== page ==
Myanmar urged to address root causes of Rohingya crisis
The UN Development Programme (UNDP), and the UN Refugee Agency (UNHCR) on Monday agreed with the government of Myanmar to extend the tripartite Memorandum of Understanding (MoU) for activities in Rakhine State amid no repatriation of Rohingyas from Bangladesh.
The MoU aims at helping create a conducive environment for the voluntary, safe, dignified and sustainable repatriation of Rohingya refugees from Bangladesh as well as supporting recovery and resilience-based development for the benefit of all communities living in the three northern townships of Rakhine State.
Commenting on the situation in Rakhine State, UNDP and UNHCR said creating a conducive environment for the voluntary, safe and digniﬁed return of refugees and to improving the enjoyment of human rights for the population still residing in Myanmar is the responsibility of the Government of Myanmar, and UNDP and UNHCR remain committed to supporting this work.
“We call on the Government (Myanmar) to address the root causes of the crisis by fully implementing the recommendations of the Advisory Commission on Rakhine State, including those on freedom of movement, a clear and voluntary pathway to citizenship and increased access to public services and livelihoods,” said the UN agencies.
The exchange of letters was signed by the Myanmar Ministry of Labor, Immigration, and Population, and by representatives of UNDP and UNHCR in Naypyidaw, Myanmar, and will extend cooperation through June 2021, according to a message received from Bangkok.
This framework for cooperation between the UN and the Government was initially signed on 6 June 2018, and previously extended in May 2019.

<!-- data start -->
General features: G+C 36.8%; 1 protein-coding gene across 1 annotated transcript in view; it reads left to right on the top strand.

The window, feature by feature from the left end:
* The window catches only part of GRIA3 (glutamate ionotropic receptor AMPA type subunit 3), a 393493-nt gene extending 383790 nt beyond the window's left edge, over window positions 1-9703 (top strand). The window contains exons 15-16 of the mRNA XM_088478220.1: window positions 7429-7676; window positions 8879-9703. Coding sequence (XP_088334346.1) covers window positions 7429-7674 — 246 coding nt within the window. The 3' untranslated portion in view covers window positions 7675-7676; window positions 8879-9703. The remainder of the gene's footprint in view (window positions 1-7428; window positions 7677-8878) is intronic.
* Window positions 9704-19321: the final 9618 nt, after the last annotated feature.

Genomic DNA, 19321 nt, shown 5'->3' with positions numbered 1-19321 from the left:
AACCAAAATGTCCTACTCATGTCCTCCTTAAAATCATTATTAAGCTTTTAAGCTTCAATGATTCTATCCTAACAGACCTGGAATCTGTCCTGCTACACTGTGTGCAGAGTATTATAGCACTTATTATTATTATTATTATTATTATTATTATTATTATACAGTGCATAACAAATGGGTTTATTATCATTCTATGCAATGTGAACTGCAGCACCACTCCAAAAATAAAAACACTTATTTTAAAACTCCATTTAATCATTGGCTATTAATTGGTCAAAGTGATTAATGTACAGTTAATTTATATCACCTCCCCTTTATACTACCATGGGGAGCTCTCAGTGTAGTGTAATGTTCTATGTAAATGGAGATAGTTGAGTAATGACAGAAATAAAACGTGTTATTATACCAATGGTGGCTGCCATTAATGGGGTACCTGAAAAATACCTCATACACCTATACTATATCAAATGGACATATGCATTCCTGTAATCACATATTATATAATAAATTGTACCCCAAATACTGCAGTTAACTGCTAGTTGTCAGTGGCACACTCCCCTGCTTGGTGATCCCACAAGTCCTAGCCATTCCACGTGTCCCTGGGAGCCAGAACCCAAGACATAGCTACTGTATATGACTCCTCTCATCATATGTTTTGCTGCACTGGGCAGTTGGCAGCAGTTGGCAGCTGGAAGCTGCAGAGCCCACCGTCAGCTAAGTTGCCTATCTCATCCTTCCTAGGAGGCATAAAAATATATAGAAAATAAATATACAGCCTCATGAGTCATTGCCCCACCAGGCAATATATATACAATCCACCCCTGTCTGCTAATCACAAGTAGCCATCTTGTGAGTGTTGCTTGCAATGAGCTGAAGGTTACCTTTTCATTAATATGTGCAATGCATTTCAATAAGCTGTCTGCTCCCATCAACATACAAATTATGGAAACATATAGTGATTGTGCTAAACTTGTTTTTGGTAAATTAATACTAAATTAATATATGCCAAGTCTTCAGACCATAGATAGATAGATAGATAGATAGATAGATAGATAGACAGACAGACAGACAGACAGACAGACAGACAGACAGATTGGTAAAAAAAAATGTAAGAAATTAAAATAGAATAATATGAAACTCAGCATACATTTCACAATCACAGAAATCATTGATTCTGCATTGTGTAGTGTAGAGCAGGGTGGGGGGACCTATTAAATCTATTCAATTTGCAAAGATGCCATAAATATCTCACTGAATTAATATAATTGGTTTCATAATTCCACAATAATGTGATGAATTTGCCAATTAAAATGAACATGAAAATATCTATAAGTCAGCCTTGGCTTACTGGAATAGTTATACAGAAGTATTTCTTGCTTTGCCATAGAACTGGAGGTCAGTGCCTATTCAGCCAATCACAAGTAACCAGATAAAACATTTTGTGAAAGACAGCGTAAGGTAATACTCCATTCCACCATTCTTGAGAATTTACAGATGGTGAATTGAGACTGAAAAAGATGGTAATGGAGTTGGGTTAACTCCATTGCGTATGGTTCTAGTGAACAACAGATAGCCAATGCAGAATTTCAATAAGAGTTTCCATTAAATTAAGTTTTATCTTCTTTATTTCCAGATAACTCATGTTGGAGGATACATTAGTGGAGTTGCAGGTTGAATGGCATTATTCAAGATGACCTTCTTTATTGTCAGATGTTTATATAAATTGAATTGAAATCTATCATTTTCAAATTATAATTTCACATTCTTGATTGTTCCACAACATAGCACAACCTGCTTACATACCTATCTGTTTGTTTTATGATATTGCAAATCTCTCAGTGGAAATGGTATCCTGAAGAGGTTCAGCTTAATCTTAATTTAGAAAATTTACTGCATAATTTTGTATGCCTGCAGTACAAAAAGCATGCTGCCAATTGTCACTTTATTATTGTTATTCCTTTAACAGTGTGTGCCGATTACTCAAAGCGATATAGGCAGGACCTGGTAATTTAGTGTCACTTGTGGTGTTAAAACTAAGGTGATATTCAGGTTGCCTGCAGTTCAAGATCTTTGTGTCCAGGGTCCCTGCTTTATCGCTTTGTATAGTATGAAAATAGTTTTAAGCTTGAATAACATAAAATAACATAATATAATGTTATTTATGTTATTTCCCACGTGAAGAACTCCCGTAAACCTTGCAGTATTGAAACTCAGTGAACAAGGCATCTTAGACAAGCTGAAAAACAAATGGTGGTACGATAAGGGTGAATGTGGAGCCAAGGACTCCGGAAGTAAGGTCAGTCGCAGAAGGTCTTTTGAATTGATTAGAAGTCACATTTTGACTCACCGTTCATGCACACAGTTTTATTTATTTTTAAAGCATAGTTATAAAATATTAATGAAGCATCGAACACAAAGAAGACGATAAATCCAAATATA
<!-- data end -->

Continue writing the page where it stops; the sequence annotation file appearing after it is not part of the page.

Welcoming the extension of the agreement, UNDP and UNHCR said while the environment in Rakhine State is not yet conducive to the voluntary repatriation of Rohingyas, the MoU has allowed UNHCR and UNDP teams to assess the immediate needs in over 120 villages so far in Maungdaw and Buthidaung townships.
“We have consulted over 2,600 people on their communities’ priorities, ensuring that the projects will best meet their needs and serve to promote social cohesion between communities,” reads the joint comment.
Since the initial MoU was signed in 2018, a total of 75 quick impact projects (QIPs) have been approved, including for community infrastructure such as water improvement, school and road rehabilitation, skills training and income-generating projects, as well as projects targeting persons with speciﬁc needs.
A seventh round of assessments is now proceeding but constrained due to the COVID-19 situation. Efforts are underway to raise awareness within the communities about COVID-19 prevention.
This latest extension of the MoU comes amid ongoing armed conflict leading to increased humanitarian needs among all communities across the state, and deepening the operational challenges faced by UNDP, UNHCR and partner organizations.
Consistent access for UNDP, UNHCR and their partners is essential to ensure expanded implementation of the MoU.
During the extended implementation period, efforts to carry out assessments in Rathedaung township and medium-term planning for inclusive socio-economic development are priorities.